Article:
O’More has traditionally had a male to female student ratio of about one to nine. Is there a move to alter that ratio so as to increase enrollment?
The ratio of males to females in higher education is resolutely in the favor of females and growing steadily. The areas we teach in are traditionally female. In fact, O’More College was founded by a woman. We celebrate diversity at O’More. We have students from all walks of life, backgrounds and heritage. We are focused on providing an opportunity for all students to find their place and foster their growth within the design world. We are proud of our predominantly female student base, but will continue to welcome all creative minds to study at O’More.
In March, O’More moved its school of interior design from The Factory at Franklin to the main campus. How has that gone?
I don’t know what the program was like before I started with O’More, but it seems to be thriving now. I will say, however, that The Factory offered us a more familiar type of studio space. We are planning on strategizing to recreate that ambiance on campus.
You most recently worked at Kendall College of Art & Design, a conservatory school located in Grand Rapids, Michigan. I understand you are forging some relationships with O'More along those lines. How has that progressed?
At KCAD, we specialized in design thinking. Among other programs, I started a master’s of architecture program and improved the existing fashion program. Those are more in line with my plans for O’More.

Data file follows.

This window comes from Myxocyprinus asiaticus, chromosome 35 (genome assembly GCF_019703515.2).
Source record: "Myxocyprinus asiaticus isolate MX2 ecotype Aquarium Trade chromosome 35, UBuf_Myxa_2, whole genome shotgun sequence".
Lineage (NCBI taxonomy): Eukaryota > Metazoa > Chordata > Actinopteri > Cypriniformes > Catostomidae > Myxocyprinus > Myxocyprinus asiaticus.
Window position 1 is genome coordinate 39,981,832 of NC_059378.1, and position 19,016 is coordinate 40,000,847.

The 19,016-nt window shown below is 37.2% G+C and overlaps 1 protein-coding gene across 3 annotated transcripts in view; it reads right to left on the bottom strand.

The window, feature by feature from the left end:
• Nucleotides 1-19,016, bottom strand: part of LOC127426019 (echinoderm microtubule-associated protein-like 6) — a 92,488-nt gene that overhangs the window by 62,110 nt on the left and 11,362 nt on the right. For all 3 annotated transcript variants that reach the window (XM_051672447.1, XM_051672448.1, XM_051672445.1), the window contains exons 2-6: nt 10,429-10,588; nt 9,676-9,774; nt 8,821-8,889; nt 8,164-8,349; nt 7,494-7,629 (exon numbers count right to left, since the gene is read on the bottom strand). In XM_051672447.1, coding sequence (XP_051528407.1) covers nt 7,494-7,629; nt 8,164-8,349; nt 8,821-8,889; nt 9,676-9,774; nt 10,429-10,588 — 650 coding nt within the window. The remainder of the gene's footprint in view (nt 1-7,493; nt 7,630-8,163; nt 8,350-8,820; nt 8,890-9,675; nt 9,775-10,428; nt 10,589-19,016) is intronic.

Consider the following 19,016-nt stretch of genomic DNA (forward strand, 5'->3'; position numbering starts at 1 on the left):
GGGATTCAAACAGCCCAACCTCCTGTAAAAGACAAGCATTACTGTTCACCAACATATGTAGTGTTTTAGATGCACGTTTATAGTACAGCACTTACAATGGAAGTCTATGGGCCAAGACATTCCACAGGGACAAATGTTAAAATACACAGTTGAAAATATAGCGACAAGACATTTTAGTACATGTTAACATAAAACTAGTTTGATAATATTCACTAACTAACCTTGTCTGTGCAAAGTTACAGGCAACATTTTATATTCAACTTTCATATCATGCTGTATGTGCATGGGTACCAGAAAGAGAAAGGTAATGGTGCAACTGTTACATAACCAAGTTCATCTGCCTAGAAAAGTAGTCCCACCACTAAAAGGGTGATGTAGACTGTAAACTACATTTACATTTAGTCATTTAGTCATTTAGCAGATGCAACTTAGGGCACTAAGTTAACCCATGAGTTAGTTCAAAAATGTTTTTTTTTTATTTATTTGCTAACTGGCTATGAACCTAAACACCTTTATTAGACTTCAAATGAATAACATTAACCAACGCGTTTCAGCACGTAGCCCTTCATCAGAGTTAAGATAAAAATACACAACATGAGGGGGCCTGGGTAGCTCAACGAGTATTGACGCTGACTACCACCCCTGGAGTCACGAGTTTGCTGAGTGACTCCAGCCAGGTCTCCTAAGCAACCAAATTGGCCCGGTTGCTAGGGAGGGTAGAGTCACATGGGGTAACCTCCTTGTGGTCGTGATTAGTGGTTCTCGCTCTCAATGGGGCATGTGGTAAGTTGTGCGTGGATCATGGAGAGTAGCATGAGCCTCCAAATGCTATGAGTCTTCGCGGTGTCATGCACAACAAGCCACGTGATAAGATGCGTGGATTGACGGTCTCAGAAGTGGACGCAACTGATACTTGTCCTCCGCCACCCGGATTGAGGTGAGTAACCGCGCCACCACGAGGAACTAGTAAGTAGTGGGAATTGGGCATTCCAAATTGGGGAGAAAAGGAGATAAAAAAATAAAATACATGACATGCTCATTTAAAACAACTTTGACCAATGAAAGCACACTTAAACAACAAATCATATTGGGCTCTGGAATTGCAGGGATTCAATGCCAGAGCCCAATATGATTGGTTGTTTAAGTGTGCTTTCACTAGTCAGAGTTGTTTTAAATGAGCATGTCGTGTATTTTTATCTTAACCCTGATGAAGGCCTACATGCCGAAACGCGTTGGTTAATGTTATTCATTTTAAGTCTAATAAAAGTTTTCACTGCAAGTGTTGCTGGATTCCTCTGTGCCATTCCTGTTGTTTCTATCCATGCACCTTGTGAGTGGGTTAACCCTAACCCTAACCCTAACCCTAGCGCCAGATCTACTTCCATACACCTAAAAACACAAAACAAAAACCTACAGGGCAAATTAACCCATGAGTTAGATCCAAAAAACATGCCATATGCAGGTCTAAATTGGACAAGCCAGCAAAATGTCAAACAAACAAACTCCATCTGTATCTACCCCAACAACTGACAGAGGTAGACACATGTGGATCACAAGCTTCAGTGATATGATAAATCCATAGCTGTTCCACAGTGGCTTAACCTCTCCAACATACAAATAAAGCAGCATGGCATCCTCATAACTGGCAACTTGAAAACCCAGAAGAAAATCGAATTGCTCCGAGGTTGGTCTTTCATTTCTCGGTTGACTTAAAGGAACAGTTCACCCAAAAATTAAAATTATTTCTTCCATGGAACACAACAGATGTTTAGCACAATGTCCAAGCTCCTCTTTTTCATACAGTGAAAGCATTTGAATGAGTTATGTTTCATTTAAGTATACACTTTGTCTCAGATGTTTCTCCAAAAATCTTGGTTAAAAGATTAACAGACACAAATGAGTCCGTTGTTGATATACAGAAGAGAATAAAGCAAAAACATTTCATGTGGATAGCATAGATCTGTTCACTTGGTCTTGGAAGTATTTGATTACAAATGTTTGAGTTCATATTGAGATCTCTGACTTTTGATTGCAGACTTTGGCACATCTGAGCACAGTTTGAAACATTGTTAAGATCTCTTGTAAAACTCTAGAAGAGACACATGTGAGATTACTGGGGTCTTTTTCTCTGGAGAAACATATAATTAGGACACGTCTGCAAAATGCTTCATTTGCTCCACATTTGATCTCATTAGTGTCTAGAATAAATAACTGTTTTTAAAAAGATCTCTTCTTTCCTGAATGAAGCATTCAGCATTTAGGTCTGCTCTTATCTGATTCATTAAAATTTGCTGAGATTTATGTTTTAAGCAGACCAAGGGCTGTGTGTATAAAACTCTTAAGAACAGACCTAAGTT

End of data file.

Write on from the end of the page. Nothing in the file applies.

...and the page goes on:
On a related note, what is O'More's symbiotic relationship, if any, with Watkins College of Art, Design and Film?
As far as I know, we don’t have a relationship with Watkins. We do not offer film or fine arts, which I believe are at the core of their curriculum. We each have our own niche. I am sure there is symbiosis possible, but it is yet to be discovered. Nashville provides the perfect landscape for all the programs in creative areas to usefully collaborate. Right now my interest is in collaborating with Belmont’s entrepreneurship program. Maybe Watkins in time.
Southeast Financial Credit Union has filed suit against a longtime Indiana customer that has been accused by two states attorneys general of bilking students out of thousands of dollars each for online college preparation study modules. The Indianapolis Star reports that Southeast Financial's complaint against The College Network and related individuals and companies claims the entities are insolvent and that its owners trying to squirrel away any remaining viable assets.
Earlier this year, Southeast Financial — which has lent out about $35 million to College Network customers — was named in a deceptive business practices suit filed by New York's attorney general. Click here for the credit union's complaint against TCN, which was filed last Friday and asks for $12 million and for TCN to placed under the control of a court-appointed receiver.